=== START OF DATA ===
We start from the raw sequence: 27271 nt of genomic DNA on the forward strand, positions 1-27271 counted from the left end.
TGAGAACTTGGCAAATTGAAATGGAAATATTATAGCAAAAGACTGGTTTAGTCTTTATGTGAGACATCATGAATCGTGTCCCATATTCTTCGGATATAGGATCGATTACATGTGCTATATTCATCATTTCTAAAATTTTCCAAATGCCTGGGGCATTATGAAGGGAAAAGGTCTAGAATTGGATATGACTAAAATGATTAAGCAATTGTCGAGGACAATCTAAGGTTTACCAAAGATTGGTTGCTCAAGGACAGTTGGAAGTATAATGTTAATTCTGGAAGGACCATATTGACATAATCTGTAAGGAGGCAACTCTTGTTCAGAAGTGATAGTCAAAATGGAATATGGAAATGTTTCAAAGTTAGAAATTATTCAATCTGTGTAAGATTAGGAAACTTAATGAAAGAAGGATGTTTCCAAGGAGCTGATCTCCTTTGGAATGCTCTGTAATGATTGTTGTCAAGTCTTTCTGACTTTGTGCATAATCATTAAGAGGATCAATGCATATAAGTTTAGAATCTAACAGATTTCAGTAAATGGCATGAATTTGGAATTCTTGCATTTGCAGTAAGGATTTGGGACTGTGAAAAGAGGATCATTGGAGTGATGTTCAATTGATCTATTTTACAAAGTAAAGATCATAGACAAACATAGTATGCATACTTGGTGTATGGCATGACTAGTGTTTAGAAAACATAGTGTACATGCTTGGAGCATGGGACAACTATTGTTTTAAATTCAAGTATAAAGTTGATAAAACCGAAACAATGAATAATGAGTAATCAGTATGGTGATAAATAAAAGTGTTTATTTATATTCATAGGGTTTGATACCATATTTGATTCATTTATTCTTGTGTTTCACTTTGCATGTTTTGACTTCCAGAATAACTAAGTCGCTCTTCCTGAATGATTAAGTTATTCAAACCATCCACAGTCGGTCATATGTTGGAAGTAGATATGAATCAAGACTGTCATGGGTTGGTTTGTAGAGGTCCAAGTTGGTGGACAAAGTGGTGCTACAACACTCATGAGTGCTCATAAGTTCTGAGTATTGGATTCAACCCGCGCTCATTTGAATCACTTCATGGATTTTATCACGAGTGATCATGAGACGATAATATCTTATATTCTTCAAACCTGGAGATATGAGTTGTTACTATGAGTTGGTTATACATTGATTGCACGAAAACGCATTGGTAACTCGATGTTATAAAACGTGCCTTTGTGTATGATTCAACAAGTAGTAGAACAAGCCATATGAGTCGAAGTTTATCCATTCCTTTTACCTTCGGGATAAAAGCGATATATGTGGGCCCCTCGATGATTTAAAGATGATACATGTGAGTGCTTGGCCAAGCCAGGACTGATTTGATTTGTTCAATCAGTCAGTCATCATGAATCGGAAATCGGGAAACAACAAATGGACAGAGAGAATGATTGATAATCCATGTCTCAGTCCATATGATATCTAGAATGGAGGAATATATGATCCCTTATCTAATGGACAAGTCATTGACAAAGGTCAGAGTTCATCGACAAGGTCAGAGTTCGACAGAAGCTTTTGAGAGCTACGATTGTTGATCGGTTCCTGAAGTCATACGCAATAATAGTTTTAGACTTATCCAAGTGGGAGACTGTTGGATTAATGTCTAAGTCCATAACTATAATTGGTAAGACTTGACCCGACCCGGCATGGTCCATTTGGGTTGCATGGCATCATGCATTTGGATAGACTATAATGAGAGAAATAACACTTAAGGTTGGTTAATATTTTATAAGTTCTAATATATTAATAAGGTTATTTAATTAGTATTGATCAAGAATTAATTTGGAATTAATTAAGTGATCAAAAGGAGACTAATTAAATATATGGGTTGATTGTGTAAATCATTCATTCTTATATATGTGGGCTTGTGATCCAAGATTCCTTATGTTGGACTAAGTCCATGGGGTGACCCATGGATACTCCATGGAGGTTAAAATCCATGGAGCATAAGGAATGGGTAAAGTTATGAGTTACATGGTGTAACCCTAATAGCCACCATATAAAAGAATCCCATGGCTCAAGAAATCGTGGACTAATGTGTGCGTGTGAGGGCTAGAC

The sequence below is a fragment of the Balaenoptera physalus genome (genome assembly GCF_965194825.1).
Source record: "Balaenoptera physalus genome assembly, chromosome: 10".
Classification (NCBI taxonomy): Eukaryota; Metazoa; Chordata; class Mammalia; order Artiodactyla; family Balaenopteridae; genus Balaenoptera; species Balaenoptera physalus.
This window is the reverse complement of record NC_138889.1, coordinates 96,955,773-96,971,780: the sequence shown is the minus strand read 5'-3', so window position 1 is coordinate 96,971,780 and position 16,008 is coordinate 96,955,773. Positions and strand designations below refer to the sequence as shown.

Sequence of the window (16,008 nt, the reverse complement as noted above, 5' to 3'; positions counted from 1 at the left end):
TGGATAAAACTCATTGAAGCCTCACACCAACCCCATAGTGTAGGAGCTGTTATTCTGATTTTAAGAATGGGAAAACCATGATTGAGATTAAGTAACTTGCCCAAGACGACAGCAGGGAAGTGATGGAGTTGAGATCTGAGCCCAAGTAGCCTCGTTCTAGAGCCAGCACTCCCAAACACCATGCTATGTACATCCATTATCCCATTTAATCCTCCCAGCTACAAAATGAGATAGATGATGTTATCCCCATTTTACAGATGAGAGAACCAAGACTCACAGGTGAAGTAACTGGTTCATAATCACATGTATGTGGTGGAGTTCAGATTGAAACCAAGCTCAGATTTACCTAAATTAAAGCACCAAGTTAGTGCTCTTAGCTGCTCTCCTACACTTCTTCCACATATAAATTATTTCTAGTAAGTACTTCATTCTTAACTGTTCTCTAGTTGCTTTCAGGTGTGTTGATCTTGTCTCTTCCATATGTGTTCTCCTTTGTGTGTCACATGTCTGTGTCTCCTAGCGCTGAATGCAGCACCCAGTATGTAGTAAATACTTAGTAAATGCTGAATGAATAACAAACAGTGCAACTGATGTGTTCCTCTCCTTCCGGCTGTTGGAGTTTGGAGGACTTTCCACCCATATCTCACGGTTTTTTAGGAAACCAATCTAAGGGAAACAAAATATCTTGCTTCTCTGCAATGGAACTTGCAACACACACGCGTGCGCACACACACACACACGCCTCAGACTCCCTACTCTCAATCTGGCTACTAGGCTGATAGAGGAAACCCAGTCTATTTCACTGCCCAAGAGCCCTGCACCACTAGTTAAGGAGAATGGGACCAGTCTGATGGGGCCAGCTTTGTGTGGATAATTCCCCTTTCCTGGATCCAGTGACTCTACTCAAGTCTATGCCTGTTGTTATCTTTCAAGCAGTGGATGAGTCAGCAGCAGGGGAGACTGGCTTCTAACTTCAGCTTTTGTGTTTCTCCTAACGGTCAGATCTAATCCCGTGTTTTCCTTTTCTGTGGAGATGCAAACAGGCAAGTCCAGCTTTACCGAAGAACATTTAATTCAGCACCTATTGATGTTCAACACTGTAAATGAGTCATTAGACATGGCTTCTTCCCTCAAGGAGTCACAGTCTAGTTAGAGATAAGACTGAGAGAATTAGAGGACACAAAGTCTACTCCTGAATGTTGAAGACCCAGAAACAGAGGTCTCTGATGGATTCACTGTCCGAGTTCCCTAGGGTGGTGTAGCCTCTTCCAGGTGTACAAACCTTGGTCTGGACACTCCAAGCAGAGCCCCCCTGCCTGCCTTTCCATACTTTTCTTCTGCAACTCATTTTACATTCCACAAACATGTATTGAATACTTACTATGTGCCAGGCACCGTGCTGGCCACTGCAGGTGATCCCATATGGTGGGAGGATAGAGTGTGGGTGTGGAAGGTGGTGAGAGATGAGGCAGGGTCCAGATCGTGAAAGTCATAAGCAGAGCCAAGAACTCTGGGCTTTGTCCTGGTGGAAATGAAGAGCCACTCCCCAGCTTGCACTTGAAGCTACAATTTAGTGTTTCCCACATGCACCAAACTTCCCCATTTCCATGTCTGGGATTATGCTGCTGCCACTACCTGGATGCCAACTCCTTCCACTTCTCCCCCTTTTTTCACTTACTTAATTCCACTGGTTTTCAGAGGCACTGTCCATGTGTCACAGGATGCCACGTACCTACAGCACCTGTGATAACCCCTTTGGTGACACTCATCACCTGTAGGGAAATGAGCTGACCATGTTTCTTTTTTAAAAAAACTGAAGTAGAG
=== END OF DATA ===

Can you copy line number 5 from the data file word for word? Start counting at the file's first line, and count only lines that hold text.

Classification (NCBI taxonomy): Eukaryota; Metazoa; Chordata; class Mammalia; order Artiodactyla; family Balaenopteridae; genus Balaenoptera; species Balaenoptera physalus.